“That means Intel has to turn outward more as a company and, and you know, turn itself more toward the marketplace and competition than it historically has. That’s a major transition in any company, to go from from owning a market, in essence, to having to compete, and for very market-specific kinds of capabilities. And I think that Gelsinger has a really superb background for that combination of things. He invented the 486 chip at Intel, he was the main driver of that, so he’s technically very competent, he won’t have any problem understanding the tech guys when they talk to him. But he also has this record of business success with a serious company.”

Another high priority for Gelsinger: reestablishing a track record of reliable execution, said Futurum Research’s Newman.

“I think he’s going to be laser focused on operations,” he said. “I mean, I think Bob (Swan) was too, but I think Pat’s going to continue that, and he’s going to actually accelerate that.”

On the question whether Intel will become fabless, Newman called it a non-starter. “But the idea of the company partnering, in some cases, with fabs that could accelerate their production and increase yield is a reality, based especially upon the diversification of their chipsets and all the things that company is doing. I think he is going to push forward to make sure that supply is not an issue and that the company is able to get to its next process nodes more quickly. Those are areas that if they get even one or two wins…in terms of saying ‘This is what 7 nanometers is coming,’ and then hitting that, ‘This is when 5 nanometers is coming,’ and hitting that… I think hitting those is going to instantly instill investor confidence.

Snell of Intersect360 agrees.

“Intel’s troubles in recent years have had more to do with execution than strategy. These operational issues opened them up to strong competitive pushes from NVIDIA and AMD, and even ARM, especially in HPC. But let’s not forget, Intel still has a dominant position today in CPUs, plus a compelling storage offering with Optane, and Xe GPUs on the horizon. There’s a lot on the line. Gelsinger’s background and history are encouraging, and his mission is clear.”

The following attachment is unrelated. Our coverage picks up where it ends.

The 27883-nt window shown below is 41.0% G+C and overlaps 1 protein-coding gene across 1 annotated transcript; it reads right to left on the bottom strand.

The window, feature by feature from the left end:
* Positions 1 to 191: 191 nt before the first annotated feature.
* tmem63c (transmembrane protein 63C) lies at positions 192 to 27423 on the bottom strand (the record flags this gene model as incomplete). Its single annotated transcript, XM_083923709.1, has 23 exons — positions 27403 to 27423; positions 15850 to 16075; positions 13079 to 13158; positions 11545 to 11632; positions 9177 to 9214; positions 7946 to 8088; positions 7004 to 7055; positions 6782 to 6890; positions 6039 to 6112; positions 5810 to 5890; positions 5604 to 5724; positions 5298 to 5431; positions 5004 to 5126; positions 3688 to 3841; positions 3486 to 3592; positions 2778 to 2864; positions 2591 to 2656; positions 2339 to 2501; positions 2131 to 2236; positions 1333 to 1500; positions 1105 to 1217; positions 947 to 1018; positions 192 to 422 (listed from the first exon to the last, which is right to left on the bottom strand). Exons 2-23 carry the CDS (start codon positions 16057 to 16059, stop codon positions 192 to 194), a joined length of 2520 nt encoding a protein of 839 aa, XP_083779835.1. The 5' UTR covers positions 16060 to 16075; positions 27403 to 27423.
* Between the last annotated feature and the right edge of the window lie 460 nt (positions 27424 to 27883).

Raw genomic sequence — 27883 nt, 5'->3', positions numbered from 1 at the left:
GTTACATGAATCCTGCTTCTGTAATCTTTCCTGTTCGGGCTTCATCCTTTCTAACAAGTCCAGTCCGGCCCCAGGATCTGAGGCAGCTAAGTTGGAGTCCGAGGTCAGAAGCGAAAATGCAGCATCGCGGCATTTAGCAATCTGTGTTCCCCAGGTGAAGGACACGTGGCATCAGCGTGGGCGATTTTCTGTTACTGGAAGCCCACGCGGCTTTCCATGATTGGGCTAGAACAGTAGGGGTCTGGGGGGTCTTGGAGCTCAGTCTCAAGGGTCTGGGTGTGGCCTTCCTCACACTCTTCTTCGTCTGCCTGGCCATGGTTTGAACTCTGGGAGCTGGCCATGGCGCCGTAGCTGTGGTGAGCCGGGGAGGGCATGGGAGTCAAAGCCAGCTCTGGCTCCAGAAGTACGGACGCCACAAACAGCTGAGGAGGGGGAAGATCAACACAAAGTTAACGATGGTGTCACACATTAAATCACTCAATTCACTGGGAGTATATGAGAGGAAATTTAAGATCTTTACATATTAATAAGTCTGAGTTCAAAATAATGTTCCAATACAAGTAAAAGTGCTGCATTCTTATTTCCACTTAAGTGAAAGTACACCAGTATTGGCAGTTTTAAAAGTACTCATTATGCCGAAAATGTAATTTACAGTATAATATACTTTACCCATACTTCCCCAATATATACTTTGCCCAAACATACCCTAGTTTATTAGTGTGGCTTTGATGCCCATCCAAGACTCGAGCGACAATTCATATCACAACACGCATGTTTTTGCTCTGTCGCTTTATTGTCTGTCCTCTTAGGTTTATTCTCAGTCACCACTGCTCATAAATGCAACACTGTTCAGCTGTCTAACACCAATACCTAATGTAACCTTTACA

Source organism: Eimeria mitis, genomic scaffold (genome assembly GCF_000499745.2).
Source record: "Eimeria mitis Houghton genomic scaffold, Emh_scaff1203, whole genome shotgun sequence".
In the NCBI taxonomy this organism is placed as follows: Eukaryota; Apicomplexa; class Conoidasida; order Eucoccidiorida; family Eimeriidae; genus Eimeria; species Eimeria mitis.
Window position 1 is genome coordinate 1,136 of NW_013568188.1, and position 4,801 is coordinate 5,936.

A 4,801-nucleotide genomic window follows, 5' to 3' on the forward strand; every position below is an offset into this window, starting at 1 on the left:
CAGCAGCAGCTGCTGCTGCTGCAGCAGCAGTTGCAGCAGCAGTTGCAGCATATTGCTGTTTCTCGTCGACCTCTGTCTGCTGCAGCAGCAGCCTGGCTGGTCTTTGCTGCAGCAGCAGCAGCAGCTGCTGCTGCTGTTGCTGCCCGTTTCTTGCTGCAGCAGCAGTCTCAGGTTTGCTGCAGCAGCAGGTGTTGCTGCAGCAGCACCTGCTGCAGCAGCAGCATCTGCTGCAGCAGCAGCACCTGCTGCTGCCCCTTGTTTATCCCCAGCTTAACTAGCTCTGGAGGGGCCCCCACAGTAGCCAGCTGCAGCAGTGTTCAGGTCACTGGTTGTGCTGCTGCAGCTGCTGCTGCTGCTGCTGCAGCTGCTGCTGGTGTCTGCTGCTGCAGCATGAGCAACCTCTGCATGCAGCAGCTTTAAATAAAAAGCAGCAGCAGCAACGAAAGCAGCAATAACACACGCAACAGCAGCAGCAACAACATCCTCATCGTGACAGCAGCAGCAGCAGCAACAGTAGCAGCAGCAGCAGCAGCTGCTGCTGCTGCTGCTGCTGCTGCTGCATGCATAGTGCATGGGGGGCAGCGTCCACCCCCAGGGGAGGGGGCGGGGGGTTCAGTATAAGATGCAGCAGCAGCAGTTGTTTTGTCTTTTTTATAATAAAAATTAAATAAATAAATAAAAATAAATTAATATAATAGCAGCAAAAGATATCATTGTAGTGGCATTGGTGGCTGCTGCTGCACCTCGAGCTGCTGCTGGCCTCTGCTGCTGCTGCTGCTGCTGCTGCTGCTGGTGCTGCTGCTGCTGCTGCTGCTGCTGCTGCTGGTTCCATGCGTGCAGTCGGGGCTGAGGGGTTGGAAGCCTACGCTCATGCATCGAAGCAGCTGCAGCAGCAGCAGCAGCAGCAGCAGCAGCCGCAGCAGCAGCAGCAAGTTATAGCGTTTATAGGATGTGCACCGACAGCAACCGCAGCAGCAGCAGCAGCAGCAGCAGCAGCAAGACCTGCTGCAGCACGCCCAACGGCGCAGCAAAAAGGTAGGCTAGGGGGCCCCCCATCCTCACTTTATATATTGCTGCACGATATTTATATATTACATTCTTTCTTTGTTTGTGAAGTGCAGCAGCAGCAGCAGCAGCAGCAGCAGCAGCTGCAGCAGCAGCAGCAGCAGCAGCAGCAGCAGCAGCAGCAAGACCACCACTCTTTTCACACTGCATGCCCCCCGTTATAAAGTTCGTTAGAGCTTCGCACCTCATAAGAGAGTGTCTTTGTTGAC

What about Intel’s future as a supercomputer systems integrator? The influence of his years at VMware, along with HPC’s move toward public clouds and more cloud-like workloads, seems likely to make Gelsinger less inclined to embrace Aurora-like adventures. VMware, after all, is about taking powerful, networked resources and distributing them across multiple users, rather than pointing the power of a supercomputer at “great challenges” hero runs. In the supercomputing sector, Intel will probably stick to its traditional role of providing chips and other technologies that enable supercomputing OEMs to deliver competed systems, particularly in light of the growing complexity, cost and resource demands of supercomputers, increasingly dominated by HPE-Cray and Nvidia, according to Karl Freund, senior analyst, machine learning and HPC, at Moor Insights & Strategy.

“There’s probably room for two system suppliers,” said Freund. “One would be the big iron for capability machines. And ten the other would be rack-and-stack components, which is Nvidia, for capacity machines. Nvidia looks really good there with the DGX and HGX (systems)… Then you’ve got HPE with Cray. I mean, everybody knows what Cray does and they do it really well. So is there room for another player? No, because everything else is going to go cloud, eventually.”

As for Aurora, Freund said, “I thought it was a mistake when it happened, I still think it’s mistaken. Gelsinger, damn smart guy, he’ll conclude the same thing… It was a public embarrassment, a huge public embarrassment, and a distraction.”

A distraction from what? From what Freund believes is Intel’s critically important direction, a highly integrated chiplet strategy.

“I was big fan when I was at AMD of the chiplet strategy, putting GPUs and CPUs on the same package,” he said. “But even beyond that, being able to do high level of integration of a heterogeneous environment, you get huge benefits. It simplifies the programmer’s task because I can unify memory across that complex, I can build in more interconnect integration with that strategy.”

Noting that this would run counter to VMware – “It’s not breaking things up, it’s actually combining things” – Freund said Gelsinger has critical decision coming up as he directs Intel’s strategic execution. And while the chiplet strategy, the “xPU strategy,” has been adopted by Intel, “they need to turn it up to 11,” Feund said.

“How do you take an accelerator like Habana (see “AWS and Intel Announce Gaudi (Habana)-based EC2 Instances for AI Training”) or a GPU like Ponte Vecchio, and Xeons, how do I combine them together so that one plus one equals three? Because that’s what Nvidia is going to do with ARM CPUs, I’m convinced.”

And it’s what AMD is doing with EPYC CPU-Radeon GPU integration powering the upcoming Frontier and El Capitan exascale systems. In this way, Freund said, Intel is not only playing catch up in data center GPUs, it’s playing catch on CPU-GPU integration.

But I do think (Gelsinger) is the right move for Intel,” Freund said. “He’s got his work cut out for him, but I think he’s the right guy for the job.”


  1. Victotronics says

    “with the revelation that Nvidia GPUs were adept at training AI models”

    Not everything is about AI. A dozen years ago people were using them for plain old CFD and such.